• Start making your bed everyday, so you don’t feel bad every time you look in your room.
  • Turn your desk (if you have one) so it faces a window instead of a blank wall.
  • Redecorate rooms to your favourite colour, to give you a lift when you walk in.

If you put your mind to it, there are so many little things you can do to make your home feel more homely.

Walk through your home and make a list of simple things you could change to make it more enjoyable.

This is an investment, and if it keeps you in and cosy instead of looking to be outside spending money, it soon pays off.


Create an outdoor space that you love too. Whether it’s a corner of your garden of a little patio area. Make this space yours, somewhere that feels comfortable to escape the drama of life.



Fix it, instead of throwing away

People in general, seem too quick to throw things away, I use to be the same.

Instead of being one of those people, try to fix or refurbish what you can.

YouTube is a great place for videos that show you how to fix and refurbish just about anything.

One person’s rubbish is another’s treasure. Just because something is old, broken or worn out, that doesn’t mean it’s at the end of its life.

Give it some TLC, work some magic and give it some more life if possible.

You never know, you might find yourself a new hobby you enjoy!


Used goods

Before purchasing something new, always browse for used items beforehand.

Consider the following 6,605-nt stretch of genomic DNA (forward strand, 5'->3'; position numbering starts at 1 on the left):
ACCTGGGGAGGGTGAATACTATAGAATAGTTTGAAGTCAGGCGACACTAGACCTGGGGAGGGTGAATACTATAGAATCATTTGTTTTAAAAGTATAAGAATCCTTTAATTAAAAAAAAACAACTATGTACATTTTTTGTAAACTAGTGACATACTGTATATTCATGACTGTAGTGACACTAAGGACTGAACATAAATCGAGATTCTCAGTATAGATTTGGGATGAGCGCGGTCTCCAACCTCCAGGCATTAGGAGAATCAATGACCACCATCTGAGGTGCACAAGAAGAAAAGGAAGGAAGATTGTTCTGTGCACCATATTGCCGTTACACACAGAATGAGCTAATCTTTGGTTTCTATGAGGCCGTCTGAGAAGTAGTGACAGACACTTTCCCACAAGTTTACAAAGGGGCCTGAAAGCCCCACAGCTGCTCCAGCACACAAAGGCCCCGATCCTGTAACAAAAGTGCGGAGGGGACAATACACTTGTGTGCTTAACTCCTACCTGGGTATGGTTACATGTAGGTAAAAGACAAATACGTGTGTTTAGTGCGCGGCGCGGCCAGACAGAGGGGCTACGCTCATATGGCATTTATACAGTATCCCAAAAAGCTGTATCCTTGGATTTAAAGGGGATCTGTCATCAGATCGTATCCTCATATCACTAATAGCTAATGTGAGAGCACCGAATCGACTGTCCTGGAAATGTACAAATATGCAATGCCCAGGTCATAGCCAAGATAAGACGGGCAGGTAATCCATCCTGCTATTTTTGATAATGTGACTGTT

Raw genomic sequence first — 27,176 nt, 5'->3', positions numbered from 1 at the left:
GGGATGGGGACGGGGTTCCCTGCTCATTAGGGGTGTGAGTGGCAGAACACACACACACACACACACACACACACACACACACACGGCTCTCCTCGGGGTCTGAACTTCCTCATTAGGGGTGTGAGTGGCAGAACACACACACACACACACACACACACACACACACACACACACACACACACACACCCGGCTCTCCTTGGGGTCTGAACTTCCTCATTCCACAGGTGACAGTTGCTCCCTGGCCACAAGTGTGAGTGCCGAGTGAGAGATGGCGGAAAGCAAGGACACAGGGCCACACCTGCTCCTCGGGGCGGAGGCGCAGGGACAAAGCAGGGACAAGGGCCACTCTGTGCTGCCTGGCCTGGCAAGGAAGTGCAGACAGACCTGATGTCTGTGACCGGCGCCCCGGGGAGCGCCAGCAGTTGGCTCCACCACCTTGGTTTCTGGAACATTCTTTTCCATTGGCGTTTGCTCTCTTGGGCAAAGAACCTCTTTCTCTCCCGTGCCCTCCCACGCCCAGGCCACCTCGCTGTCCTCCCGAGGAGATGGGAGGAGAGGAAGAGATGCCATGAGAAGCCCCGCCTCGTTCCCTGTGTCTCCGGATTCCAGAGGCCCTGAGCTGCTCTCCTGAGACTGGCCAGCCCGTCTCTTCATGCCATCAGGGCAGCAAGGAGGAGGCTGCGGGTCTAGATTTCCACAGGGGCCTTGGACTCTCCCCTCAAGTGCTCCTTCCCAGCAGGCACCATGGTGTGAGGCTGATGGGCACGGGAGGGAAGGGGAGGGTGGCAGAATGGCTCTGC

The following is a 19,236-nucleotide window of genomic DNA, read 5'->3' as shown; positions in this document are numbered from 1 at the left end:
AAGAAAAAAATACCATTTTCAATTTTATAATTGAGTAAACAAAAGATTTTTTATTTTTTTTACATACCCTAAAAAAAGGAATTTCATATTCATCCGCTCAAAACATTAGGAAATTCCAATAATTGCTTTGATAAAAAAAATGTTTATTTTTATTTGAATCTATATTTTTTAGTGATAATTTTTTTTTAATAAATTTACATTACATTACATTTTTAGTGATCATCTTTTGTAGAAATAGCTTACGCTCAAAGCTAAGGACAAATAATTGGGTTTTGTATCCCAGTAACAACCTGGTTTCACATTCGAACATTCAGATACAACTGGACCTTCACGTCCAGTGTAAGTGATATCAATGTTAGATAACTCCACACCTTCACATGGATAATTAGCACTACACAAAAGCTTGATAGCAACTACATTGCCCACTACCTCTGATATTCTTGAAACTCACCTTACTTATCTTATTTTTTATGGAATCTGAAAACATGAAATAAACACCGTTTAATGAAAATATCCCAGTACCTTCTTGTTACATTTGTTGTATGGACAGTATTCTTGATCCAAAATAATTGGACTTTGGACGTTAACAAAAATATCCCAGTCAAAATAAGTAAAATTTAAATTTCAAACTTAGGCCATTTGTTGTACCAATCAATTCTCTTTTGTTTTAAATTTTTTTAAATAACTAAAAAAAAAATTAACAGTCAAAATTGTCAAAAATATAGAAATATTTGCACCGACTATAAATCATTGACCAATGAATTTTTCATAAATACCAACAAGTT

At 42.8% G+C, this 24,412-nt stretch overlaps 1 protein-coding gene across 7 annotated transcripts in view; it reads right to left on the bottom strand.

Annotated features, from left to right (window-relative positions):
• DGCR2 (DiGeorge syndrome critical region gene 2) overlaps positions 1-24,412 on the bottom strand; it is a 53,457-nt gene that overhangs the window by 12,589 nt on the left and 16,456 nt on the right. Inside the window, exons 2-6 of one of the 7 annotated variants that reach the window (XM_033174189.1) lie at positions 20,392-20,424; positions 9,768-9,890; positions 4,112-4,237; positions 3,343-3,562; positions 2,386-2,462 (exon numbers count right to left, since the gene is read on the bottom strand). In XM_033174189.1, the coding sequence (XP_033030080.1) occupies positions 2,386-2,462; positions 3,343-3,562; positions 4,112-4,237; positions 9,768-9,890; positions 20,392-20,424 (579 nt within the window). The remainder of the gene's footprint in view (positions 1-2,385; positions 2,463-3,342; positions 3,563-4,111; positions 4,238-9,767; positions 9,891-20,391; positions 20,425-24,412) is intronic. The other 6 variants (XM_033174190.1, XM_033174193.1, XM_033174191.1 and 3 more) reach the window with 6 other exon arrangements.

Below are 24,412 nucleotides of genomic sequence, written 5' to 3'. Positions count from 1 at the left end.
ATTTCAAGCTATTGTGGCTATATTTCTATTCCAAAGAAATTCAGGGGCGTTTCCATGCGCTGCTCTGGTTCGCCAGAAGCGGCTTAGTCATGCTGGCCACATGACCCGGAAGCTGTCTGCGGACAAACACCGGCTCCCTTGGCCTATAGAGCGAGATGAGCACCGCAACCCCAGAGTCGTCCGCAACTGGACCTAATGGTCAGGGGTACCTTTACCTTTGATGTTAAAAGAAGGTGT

There is some great stuff out there, and there are more sources than ever online. You can find quality used stuff of just about anything on the internet

Ebay and Facebook Marketplace are just a couple of those available, that are great resources.

You can also buy used items on Amazon. When you’re looking at an item, check below the main price for it to say “new & used from”. Click that link and it will send you to the listing of the used versions of that item.

There are many ways to buy good used goods, when you think beyond only buying brand new.



Vouchers and deals

Honey is a great website for finding vouchers from thousands of retailers online.

I have saved money when making purchases on clothes through Honey on several occasions.

Also, Latest Deals is great website for bargains and deals.

While saving money you also earn points though the above sites, which can them be redeemed into a giftcard of your choice.

These sites are no brainer!



Car sharing

Driving to your usual places each day costs you money. Mostly in the petrol that it takes, but also in wear and tear on your car.